In a Monday evening vote of the Maryland Senate, the body unanimously passed legislation to alter an existing state property tax credit for Maryland residents who are 65 years of age or older. Present state law allows a tax credit (that may not exceed 20% of the country or municipal property tax imposed on the property and may be granted for up to five years) for individuals 65 years of age or older who have lived in their homes for 40 years or more. Senate Bill 654 gives authority to counties and municipalities to lower the number of years of residency required to claim that credit.
The legislation is sponsored by Senator Katie Fry Hester (District 9 – Howard and Carroll Counties) and is the first piece of the legislation that the Freshman Senator has successfully guided through the Senate. Hester explained the legislation in a February 20th hearing of the Senate Budget and Taxation Committee. She explained: “The average age of homebuyers is 32 and the median age is 44. The current tax credit is not helpful, because the age to claim it is often 84 (or older).”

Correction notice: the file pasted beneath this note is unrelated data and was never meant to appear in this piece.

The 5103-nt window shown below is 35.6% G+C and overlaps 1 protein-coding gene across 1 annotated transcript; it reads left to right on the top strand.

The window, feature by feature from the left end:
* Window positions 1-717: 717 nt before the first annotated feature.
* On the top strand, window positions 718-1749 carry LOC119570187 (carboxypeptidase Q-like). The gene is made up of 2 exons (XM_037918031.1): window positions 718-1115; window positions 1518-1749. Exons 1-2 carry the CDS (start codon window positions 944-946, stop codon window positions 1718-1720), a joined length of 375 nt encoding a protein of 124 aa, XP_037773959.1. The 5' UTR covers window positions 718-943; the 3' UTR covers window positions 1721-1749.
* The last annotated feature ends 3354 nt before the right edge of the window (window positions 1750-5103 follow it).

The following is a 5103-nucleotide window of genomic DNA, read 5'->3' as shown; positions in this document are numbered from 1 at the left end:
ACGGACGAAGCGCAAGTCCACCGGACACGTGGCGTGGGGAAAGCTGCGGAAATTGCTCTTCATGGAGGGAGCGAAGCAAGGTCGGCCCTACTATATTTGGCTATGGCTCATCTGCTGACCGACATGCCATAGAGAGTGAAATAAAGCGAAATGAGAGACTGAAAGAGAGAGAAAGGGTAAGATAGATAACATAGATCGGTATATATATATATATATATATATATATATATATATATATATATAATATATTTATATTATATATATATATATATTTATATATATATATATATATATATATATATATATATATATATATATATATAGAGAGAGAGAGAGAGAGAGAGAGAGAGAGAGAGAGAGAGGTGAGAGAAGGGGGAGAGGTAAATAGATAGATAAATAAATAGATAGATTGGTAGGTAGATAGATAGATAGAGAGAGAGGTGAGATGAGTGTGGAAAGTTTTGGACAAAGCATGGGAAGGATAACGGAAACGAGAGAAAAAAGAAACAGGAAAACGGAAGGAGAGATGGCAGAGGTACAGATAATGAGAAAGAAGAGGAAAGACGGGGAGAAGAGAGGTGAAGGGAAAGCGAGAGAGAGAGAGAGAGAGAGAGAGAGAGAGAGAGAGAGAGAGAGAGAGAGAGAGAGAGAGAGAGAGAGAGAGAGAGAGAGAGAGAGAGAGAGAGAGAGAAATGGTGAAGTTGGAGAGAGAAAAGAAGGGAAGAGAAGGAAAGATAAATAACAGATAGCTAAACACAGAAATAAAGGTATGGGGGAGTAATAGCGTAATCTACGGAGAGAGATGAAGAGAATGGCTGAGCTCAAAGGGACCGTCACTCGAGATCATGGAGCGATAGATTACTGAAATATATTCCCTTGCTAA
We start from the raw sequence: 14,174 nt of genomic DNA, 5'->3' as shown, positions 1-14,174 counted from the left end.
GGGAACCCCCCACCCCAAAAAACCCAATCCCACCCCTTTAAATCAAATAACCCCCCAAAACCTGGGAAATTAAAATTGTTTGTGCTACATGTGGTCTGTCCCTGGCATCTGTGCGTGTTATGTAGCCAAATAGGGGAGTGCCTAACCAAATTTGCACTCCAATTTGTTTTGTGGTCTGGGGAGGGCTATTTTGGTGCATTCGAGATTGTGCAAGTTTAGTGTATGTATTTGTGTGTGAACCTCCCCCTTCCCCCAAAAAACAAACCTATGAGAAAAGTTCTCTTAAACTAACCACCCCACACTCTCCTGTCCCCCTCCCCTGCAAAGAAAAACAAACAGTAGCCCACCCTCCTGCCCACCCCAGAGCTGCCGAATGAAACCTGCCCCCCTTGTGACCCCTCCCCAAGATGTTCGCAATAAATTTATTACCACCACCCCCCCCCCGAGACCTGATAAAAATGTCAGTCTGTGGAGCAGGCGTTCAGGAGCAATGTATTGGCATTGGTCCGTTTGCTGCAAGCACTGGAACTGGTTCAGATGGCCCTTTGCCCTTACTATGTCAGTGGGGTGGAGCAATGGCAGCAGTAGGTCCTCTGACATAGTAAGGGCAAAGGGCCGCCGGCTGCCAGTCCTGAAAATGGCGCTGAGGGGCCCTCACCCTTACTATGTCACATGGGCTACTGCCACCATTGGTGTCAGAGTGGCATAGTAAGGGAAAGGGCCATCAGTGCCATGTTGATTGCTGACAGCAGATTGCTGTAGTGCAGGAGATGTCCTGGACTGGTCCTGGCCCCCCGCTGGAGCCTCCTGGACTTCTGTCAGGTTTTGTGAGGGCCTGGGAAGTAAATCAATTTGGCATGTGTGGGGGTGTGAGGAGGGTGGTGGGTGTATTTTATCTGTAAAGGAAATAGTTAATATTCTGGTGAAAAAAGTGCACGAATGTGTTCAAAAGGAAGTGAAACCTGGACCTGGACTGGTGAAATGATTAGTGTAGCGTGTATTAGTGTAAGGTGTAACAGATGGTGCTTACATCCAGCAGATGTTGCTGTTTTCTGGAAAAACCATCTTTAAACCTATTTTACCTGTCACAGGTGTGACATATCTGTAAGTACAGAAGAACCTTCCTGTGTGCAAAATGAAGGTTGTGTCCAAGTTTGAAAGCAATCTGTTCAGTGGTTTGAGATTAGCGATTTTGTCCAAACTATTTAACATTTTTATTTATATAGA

Hester is joined in bipartisan co-sponsorship of the legislation by thirteen Senate colleagues including Senators Eckardt (District 37 – Caroline, Dorchester, Talbot, and Wicomico Counties), Edwards (District 1 – Allegany, Garrett, and Washington Counties), Elfreth (District 30 – Anne Arundel County), Ferguson (District 46 – Baltimore City), Griffith (District 25 – Prince George’s County), Guzzone (District 13 – Howard County), King (District 39 – Montgomery County), McCray (District 45 – Baltimore City), Peters (District 23 – Prince George’s County), Rosapepe (District 21 – Prince George’s and Anne Arundel), Salling (District 6 – Baltimore County), and Serafini (District 2 – Washington County).
The legislation now moves to the House of Delegates for consideration. Senate Bill 654 is cross-filed with House Bill 1339 which is sponsored by Delegate Michele Guyton (District 42B – Baltimore County). Both Senate Bill 654 and House Bill 1339 now await consideration by the House of Delegates and no hearing information is available at this time. All legislation must successfully pass both the Maryland Senate and the Maryland House of Delegates by Sine Die on Monday, April 8th to be sent to Governor Hogan to be approved or vetoed.